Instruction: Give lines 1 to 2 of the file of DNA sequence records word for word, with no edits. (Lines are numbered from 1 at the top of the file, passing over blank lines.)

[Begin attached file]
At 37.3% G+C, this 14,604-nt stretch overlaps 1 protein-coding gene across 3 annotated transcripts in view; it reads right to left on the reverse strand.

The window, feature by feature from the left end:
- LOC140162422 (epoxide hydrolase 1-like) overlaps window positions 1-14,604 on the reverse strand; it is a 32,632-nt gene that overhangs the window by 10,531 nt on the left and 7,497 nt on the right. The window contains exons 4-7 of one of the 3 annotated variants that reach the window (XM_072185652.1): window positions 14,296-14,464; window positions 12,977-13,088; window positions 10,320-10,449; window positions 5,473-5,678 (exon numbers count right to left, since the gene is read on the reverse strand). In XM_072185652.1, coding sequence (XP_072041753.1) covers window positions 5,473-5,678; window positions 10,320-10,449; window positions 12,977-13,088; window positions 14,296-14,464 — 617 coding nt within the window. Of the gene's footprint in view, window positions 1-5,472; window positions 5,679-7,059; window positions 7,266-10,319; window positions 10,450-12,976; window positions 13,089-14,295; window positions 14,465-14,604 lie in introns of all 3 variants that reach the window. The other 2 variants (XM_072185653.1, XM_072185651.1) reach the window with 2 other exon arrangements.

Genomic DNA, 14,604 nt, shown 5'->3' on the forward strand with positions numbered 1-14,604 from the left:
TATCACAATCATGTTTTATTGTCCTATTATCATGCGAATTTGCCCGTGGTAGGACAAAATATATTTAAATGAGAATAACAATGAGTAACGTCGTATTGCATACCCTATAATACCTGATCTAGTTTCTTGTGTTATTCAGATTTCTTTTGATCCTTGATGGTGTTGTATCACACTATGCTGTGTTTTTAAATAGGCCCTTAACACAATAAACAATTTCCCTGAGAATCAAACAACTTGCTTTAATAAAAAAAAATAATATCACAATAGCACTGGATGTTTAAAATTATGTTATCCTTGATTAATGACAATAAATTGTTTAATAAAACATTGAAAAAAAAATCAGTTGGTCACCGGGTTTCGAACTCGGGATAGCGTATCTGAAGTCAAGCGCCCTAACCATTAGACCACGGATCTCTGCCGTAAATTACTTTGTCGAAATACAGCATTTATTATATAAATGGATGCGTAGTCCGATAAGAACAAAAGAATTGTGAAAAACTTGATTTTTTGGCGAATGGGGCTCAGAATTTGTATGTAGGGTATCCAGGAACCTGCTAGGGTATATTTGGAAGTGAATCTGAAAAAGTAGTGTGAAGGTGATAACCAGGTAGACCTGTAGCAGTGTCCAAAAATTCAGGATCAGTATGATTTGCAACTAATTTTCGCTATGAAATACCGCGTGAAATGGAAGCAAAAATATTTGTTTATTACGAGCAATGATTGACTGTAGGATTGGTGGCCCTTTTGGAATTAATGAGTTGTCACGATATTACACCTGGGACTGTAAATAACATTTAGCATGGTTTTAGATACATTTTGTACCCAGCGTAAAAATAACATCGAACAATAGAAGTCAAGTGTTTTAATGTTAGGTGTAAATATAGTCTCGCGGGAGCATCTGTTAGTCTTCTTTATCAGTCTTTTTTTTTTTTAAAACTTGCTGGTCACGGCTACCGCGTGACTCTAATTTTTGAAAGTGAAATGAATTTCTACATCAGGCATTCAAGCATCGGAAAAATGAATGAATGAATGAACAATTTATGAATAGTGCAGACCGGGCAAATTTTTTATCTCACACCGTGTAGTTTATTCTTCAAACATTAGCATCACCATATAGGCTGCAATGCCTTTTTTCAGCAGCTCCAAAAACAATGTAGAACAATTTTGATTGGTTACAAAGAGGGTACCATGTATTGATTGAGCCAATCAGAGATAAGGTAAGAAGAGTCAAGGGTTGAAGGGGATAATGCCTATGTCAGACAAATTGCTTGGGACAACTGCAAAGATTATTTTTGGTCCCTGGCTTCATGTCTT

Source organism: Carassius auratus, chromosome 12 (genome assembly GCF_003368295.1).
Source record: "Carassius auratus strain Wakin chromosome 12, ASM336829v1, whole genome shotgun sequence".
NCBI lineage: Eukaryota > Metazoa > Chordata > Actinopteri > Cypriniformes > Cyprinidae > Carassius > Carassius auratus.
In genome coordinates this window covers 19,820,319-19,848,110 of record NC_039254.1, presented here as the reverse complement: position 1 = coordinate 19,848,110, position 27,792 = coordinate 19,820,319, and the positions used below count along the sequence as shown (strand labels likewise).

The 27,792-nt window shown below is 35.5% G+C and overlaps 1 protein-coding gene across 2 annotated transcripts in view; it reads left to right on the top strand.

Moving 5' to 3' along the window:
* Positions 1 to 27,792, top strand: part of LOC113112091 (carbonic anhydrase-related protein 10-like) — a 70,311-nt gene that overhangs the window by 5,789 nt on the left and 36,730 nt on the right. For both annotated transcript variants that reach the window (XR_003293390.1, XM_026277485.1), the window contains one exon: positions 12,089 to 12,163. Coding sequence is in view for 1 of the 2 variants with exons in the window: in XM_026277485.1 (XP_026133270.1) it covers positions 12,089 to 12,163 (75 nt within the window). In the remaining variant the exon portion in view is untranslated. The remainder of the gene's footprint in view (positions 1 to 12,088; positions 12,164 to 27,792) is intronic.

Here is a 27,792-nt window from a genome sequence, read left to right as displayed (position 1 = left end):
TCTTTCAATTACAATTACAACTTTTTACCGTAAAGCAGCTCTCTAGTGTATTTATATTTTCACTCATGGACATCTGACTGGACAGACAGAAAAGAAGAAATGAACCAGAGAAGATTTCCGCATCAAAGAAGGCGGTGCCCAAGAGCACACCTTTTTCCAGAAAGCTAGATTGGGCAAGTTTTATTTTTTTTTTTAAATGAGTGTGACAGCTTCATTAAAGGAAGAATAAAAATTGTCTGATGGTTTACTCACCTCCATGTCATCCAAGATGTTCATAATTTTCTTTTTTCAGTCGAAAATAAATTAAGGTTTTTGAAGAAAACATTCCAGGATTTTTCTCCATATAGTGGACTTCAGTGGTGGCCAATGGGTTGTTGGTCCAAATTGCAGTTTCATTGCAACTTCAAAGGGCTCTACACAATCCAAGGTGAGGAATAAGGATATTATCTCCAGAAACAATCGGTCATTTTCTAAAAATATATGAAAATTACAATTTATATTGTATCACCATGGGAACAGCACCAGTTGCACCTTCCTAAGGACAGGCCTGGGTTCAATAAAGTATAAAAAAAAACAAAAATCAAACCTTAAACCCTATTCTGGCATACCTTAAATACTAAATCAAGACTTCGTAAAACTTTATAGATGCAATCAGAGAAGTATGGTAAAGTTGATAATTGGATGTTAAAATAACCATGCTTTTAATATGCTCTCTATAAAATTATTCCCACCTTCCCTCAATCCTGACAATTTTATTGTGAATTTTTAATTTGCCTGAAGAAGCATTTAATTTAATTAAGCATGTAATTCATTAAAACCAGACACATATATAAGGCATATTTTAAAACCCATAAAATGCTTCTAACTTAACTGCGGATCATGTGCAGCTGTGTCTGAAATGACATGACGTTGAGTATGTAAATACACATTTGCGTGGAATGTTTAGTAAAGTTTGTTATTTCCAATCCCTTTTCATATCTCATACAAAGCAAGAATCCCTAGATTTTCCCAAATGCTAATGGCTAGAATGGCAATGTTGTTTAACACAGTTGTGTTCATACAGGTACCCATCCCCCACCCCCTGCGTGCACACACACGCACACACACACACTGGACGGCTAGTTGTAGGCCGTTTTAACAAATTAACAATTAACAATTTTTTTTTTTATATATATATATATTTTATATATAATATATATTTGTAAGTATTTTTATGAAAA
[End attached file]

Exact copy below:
At 37.3% G+C, this 14,604-nt stretch overlaps 1 protein-coding gene across 3 annotated transcripts in view; it reads right to left on the reverse strand.

The window, feature by feature from the left end: